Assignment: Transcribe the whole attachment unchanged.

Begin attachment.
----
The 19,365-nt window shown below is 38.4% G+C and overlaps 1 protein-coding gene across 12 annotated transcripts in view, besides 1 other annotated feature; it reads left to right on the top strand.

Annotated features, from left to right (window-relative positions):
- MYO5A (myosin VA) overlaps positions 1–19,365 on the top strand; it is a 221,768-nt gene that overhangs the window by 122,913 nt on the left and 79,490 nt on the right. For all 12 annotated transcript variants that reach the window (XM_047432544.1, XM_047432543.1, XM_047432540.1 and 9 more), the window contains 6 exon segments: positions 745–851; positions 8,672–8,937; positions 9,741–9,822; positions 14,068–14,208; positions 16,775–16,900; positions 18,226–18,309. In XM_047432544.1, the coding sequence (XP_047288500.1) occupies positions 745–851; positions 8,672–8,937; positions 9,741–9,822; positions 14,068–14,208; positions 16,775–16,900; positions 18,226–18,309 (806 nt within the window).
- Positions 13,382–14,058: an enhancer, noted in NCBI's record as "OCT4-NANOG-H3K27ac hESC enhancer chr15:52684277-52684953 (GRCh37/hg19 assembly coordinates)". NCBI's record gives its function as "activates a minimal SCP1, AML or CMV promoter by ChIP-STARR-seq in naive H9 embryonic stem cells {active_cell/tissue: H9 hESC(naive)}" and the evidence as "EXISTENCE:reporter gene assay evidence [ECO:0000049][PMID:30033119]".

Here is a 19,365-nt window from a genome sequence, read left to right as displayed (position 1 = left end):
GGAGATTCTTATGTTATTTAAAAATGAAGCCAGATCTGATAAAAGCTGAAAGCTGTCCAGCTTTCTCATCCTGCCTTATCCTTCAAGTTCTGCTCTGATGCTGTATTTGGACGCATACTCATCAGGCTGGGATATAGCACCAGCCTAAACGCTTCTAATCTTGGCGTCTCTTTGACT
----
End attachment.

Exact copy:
The 19,365-nt window shown below is 38.4% G+C and overlaps 1 protein-coding gene across 12 annotated transcripts in view, besides 1 other annotated feature; it reads left to right on the top strand.

Annotated features, from left to right (window-relative positions):
- MYO5A (myosin VA) overlaps positions 1–19,365 on the top strand; it is a 221,768-nt gene that overhangs the window by 122,913 nt on the left and 79,490 nt on the right. For all 12 annotated transcript variants that reach the window (XM_047432544.1, XM_047432543.1, XM_047432540.1 and 9 more), the window contains 6 exon segments: positions 745–851; positions 8,672–8,937; positions 9,741–9,822; positions 14,068–14,208; positions 16,775–16,900; positions 18,226–18,309. In XM_047432544.1, the coding sequence (XP_047288500.1) occupies positions 745–851; positions 8,672–8,937; positions 9,741–9,822; positions 14,068–14,208; positions 16,775–16,900; positions 18,226–18,309 (806 nt within the window).
- Positions 13,382–14,058: an enhancer, noted in NCBI's record as "OCT4-NANOG-H3K27ac hESC enhancer chr15:52684277-52684953 (GRCh37/hg19 assembly coordinates)". NCBI's record gives its function as "activates a minimal SCP1, AML or CMV promoter by ChIP-STARR-seq in naive H9 embryonic stem cells {active_cell/tissue: H9 hESC(naive)}" and the evidence as "EXISTENCE:reporter gene assay evidence [ECO:0000049][PMID:30033119]".

Here is a 19,365-nt window from a genome sequence, read left to right as displayed (position 1 = left end):
GGAGATTCTTATGTTATTTAAAAATGAAGCCAGATCTGATAAAAGCTGAAAGCTGTCCAGCTTTCTCATCCTGCCTTATCCTTCAAGTTCTGCTCTGATGCTGTATTTGGACGCATACTCATCAGGCTGGGATATAGCACCAGCCTAAACGCTTCTAATCTTGGCGTCTCTTTGACT